Nova Scotia Duck Tolling Retriever
Other names: Little River Duck Dog, Toller, Novie, Tolling Retriever
The Nova Scotia Duck Tolling Retriever is the smallest breed of the retriever group. The dog is medium-sized and was bred originally to hunt. It is called the ‘Tolling’ retriever due to its ability to bring game and foul within shooting distance, the word being wrought from an old English word meaning to ‘lure’. The Toller is an alert and agile dog.
Key facts about the Nova Scotia Duck Tolling Retriever
Life expectancy :
Temperament :Affectionate Playful Intelligent Hunter
Origins and history
The Toller first came about in Nova Scotia; a result of breeding between spaniels, retrievers and collies. By the 1850s the breed was considered pure. Its popularity has risen since the 1980s.
Group 8 - Retrievers - Flushing Dogs - Water Dogs
Section 1 : Retrievers
Physical characteristics of the Nova Scotia Duck Tolling Retriever
Female dog : Between 18 and 19 in
Male dog : Between 19 and 20 in
Female dog : Between 37 and 44 lb
Male dog : Between 44 and 51 lb
Usually a mix of red or orange with some white markings often on the tail, chest and feet; the dog’s nose and lips are sometimes seen of a colour that blends with the colour of the coat.
Type of coat
He has medium lengthed hair.
Coarse and waterproof outer coat covers a soft and dense undercoat.
Amber to brown
A compact and powerful dog, the Toller looks well-balanced and bulky. Despite its ‘heavy’ appearance the dog is agile and speedy.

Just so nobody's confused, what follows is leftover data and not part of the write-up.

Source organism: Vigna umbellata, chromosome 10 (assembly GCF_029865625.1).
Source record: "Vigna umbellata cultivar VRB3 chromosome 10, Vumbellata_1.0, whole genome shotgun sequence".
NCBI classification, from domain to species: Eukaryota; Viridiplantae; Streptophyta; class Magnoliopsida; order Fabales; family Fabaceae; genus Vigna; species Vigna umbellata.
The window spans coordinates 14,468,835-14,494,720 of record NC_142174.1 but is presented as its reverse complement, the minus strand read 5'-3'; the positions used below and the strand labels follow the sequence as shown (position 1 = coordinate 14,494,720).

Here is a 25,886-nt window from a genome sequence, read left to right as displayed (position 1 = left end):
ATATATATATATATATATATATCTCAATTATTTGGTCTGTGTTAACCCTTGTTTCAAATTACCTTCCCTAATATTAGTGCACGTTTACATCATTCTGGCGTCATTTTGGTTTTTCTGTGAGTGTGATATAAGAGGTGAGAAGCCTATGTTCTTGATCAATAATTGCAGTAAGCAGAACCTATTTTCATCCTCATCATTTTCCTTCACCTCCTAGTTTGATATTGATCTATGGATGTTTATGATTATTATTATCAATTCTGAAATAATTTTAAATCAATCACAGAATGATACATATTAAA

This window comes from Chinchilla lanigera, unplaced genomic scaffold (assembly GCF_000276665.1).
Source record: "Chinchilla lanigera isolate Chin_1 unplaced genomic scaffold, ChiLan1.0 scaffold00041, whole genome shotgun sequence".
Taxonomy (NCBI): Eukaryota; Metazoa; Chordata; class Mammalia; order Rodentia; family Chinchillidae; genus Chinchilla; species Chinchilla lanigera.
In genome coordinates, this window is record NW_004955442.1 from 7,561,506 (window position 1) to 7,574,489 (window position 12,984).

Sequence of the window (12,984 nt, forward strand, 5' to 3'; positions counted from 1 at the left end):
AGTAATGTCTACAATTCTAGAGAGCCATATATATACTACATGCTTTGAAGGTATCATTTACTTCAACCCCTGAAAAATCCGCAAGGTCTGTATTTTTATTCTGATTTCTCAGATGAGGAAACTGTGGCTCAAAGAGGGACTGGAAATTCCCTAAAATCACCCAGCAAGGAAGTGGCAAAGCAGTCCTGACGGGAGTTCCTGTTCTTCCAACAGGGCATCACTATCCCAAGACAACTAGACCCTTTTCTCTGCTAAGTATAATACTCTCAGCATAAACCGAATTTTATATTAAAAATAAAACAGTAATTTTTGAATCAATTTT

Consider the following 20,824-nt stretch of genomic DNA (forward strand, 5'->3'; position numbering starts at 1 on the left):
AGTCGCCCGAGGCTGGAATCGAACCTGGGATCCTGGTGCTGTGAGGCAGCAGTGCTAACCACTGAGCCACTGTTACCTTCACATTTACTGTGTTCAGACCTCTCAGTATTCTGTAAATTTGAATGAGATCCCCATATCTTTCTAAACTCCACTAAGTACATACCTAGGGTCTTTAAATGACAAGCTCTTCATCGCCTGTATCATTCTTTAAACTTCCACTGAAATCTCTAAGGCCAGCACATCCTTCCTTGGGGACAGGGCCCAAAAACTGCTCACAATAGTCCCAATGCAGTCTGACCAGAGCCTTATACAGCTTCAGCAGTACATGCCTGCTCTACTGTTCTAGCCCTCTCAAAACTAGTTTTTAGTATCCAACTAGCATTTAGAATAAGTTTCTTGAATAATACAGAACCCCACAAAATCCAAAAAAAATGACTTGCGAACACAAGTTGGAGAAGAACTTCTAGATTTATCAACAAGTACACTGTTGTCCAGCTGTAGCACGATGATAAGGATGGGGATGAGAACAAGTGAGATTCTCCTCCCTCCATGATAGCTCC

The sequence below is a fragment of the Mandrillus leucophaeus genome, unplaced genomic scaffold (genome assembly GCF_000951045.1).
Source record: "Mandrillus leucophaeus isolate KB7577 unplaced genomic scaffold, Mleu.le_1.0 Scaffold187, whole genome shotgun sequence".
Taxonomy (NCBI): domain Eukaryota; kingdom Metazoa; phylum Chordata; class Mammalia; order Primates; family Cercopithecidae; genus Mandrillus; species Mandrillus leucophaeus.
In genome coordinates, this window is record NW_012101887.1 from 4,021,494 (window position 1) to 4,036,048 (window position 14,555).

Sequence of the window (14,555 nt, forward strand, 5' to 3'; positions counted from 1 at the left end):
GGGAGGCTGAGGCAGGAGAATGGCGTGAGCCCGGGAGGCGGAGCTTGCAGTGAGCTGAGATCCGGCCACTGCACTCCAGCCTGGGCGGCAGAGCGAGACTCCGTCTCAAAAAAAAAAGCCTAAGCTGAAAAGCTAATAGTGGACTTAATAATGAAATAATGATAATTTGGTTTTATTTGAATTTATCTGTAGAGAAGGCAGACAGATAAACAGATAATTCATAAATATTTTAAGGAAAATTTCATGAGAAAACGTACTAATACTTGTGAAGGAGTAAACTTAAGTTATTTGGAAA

Good to know
It is easy for an observer to mistake the Toller for a small Golden Retriever. In fact, the former is more active, muscular and head-strong that the latter.
If socialised well, Tollers make great companions; they quickly accept their place in the family (although they can be more domineering than other retrievers).
Tollers rarely tire of playing. Due to their sometimes boisterous antics, care should be taken of small toddlers whom the dog can easily knock over.
The energy and vitality of the Toller is more or less constant; they are known for their never-ending boisterous demeanour. The dog may be too much of a handful for some owners.
The Toller is quick and eager to learn but is easily bored by training that is not stimulating and varied.
The Toller enjoys hunting and is incredibly curious.
Fearful / wary of strangers
The Toller is cautious around strangers. Socialisation and exposure to other people during the dog’s formative years will aid its later ability to accept new faces.
The Toller has a mind of its own. A firm master (but not a harsh one) will find the greatest level of obedience.
Behaviour of the Nova Scotia Duck Tolling Retriever
Tollers bond quickly to their family; the dog will be happiest with company. Like any dog, they should not be left alone for long periods of time.
Easy to train / obedience
Tollers are relatively easy to train. Training should be consistent and forthright but not harsh: the dog’s behaviour will only worsen if it is shouted at.
Tollers have a unique bark called the Toller ‘scream’. This is likened to a high-pitched howl.